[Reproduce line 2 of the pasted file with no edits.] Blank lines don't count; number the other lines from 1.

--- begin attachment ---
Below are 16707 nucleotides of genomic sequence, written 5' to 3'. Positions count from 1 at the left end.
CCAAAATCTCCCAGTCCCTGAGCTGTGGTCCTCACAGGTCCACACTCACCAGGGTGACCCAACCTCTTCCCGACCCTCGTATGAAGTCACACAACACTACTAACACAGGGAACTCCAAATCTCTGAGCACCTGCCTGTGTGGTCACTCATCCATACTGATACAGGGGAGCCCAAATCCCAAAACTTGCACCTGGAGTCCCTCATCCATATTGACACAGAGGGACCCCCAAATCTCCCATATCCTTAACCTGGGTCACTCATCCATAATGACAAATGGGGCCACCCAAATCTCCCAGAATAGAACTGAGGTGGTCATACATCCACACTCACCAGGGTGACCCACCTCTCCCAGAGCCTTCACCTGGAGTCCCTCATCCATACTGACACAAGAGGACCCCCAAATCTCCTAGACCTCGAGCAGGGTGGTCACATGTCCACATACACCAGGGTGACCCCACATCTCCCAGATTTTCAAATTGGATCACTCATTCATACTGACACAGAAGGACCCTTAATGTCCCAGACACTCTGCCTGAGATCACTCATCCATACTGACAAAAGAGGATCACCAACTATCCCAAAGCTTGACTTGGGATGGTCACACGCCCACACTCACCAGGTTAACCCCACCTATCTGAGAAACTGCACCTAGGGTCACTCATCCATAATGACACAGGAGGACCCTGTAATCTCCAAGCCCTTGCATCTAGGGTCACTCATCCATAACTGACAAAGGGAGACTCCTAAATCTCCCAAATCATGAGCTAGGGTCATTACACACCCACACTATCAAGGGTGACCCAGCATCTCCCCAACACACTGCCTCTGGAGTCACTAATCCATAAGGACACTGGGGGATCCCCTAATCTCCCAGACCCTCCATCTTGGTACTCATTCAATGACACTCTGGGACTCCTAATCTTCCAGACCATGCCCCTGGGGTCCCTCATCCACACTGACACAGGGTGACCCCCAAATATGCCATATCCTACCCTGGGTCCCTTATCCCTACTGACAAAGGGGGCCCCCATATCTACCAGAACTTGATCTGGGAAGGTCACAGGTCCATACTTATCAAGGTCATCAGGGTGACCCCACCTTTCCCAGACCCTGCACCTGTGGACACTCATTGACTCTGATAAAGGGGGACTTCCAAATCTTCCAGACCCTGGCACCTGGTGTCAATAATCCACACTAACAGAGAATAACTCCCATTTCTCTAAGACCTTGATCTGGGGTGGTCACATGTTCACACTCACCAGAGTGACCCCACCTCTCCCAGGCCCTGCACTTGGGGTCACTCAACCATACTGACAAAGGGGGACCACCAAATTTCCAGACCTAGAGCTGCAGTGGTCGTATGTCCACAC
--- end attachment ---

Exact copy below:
CCAAAATCTCCCAGTCCCTGAGCTGTGGTCCTCACAGGTCCACACTCACCAGGGTGACCCAACCTCTTCCCGACCCTCGTATGAAGTCACACAACACTACTAACACAGGGAACTCCAAATCTCTGAGCACCTGCCTGTGTGGTCACTCATCCATACTGATACAGGGGAGCCCAAATCCCAAAACTTGCACCTGGAGTCCCTCATCCATATTGACACAGAGGGACCCCCAAATCTCCCATATCCTTAACCTGGGTCACTCATCCATAATGACAAATGGGGCCACCCAAATCTCCCAGAATAGAACTGAGGTGGTCATACATCCACACTCACCAGGGTGACCCACCTCTCCCAGAGCCTTCACCTGGAGTCCCTCATCCATACTGACACAAGAGGACCCCCAAATCTCCTAGACCTCGAGCAGGGTGGTCACATGTCCACATACACCAGGGTGACCCCACATCTCCCAGATTTTCAAATTGGATCACTCATTCATACTGACACAGAAGGACCCTTAATGTCCCAGACACTCTGCCTGAGATCACTCATCCATACTGACAAAAGAGGATCACCAACTATCCCAAAGCTTGACTTGGGATGGTCACACGCCCACACTCACCAGGTTAACCCCACCTATCTGAGAAACTGCACCTAGGGTCACTCATCCATAATGACACAGGAGGACCCTGTAATCTCCAAGCCCTTGCATCTAGGGTCACTCATCCATAACTGACAAAGGGAGACTCCTAAATCTCCCAAATCATGAGCTAGGGTCATTACACACCCACACTATCAAGGGTGACCCAGCATCTCCCCAACACACTGCCTCTGGAGTCACTAATCCATAAGGACACTGGGGGATCCCCTAATCTCCCAGACCCTCCATCTTGGTACTCATTCAATGACACTCTGGGACTCCTAATCTTCCAGACCATGCCCCTGGGGTCCCTCATCCACACTGACACAGGGTGACCCCCAAATATGCCATATCCTACCCTGGGTCCCTTATCCCTACTGACAAAGGGGGCCCCCATATCTACCAGAACTTGATCTGGGAAGGTCACAGGTCCATACTTATCAAGGTCATCAGGGTGACCCCACCTTTCCCAGACCCTGCACCTGTGGACACTCATTGACTCTGATAAAGGGGGACTTCCAAATCTTCCAGACCCTGGCACCTGGTGTCAATAATCCACACTAACAGAGAATAACTCCCATTTCTCTAAGACCTTGATCTGGGGTGGTCACATGTTCACACTCACCAGAGTGACCCCACCTCTCCCAGGCCCTGCACTTGGGGTCACTCAACCATACTGACAAAGGGGGACCACCAAATTTCCAGACCTAGAGCTGCAGTGGTCGTATGTCCACAC